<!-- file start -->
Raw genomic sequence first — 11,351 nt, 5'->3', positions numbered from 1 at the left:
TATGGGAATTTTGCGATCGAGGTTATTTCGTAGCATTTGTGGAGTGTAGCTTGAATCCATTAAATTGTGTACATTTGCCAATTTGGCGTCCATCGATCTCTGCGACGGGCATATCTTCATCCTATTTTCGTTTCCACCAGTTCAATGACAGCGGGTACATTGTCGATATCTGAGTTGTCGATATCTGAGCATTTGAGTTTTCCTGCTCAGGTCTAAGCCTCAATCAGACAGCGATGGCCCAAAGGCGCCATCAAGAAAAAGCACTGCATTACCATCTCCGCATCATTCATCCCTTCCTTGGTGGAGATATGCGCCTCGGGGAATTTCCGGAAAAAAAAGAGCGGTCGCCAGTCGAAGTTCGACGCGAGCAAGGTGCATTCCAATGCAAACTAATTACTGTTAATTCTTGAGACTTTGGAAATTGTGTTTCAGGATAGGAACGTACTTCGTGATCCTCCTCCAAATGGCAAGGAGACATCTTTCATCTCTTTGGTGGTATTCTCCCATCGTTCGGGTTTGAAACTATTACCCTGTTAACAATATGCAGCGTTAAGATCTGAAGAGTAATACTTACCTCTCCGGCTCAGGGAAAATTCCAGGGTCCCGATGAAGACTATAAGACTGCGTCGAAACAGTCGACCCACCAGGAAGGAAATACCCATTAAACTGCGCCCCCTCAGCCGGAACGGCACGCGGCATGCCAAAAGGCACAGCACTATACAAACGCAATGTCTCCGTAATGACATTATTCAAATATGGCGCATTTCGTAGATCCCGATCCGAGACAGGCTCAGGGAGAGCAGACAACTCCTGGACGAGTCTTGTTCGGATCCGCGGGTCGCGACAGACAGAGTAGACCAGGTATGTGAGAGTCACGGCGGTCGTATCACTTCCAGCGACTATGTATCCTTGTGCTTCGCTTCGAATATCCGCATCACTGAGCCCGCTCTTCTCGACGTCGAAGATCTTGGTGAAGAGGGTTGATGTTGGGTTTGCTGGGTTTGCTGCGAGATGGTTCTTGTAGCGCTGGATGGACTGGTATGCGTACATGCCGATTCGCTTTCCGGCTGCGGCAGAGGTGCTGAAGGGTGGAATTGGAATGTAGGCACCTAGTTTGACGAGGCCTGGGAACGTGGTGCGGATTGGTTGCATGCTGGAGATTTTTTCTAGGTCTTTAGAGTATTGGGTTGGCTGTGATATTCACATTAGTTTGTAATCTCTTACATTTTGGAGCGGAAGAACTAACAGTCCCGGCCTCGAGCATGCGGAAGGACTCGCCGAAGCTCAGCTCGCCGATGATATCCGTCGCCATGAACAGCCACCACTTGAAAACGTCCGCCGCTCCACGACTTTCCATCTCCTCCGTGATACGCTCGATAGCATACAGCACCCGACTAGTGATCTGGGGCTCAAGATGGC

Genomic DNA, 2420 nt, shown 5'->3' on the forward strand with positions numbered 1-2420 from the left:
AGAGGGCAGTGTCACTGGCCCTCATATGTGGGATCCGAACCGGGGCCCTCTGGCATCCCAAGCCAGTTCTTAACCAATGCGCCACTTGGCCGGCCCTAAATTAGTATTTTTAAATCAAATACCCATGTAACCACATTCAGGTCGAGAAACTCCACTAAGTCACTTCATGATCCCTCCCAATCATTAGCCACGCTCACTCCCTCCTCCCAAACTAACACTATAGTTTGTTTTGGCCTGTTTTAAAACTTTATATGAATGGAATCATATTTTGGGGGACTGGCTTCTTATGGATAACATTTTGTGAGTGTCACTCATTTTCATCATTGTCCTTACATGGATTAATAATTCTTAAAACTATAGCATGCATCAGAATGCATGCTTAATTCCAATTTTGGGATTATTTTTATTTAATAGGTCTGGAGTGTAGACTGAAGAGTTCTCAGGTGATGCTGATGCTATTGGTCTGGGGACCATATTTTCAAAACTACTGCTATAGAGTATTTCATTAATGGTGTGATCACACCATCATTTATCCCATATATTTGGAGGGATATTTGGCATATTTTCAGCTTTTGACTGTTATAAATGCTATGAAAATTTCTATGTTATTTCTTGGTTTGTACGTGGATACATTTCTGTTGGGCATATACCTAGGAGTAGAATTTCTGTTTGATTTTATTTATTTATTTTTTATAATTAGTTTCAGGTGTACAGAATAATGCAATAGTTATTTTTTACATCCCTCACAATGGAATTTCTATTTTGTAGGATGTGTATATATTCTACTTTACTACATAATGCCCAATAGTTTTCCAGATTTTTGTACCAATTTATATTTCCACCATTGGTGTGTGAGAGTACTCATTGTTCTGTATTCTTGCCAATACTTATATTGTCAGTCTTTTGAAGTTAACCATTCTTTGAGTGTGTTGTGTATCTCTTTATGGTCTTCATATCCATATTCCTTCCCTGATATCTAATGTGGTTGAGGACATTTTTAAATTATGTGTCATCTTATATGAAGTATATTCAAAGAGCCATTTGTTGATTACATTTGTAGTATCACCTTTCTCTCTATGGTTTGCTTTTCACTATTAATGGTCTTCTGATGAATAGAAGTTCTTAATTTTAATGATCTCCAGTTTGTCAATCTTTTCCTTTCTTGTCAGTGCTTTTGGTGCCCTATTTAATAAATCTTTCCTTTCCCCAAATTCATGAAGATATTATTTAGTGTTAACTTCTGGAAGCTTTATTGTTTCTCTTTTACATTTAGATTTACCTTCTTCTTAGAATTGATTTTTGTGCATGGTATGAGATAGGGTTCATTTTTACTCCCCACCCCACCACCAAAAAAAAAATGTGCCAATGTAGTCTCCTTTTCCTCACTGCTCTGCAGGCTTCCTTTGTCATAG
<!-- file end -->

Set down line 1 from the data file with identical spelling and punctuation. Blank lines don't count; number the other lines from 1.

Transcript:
Raw genomic sequence first — 11,351 nt, 5'->3', positions numbered from 1 at the left: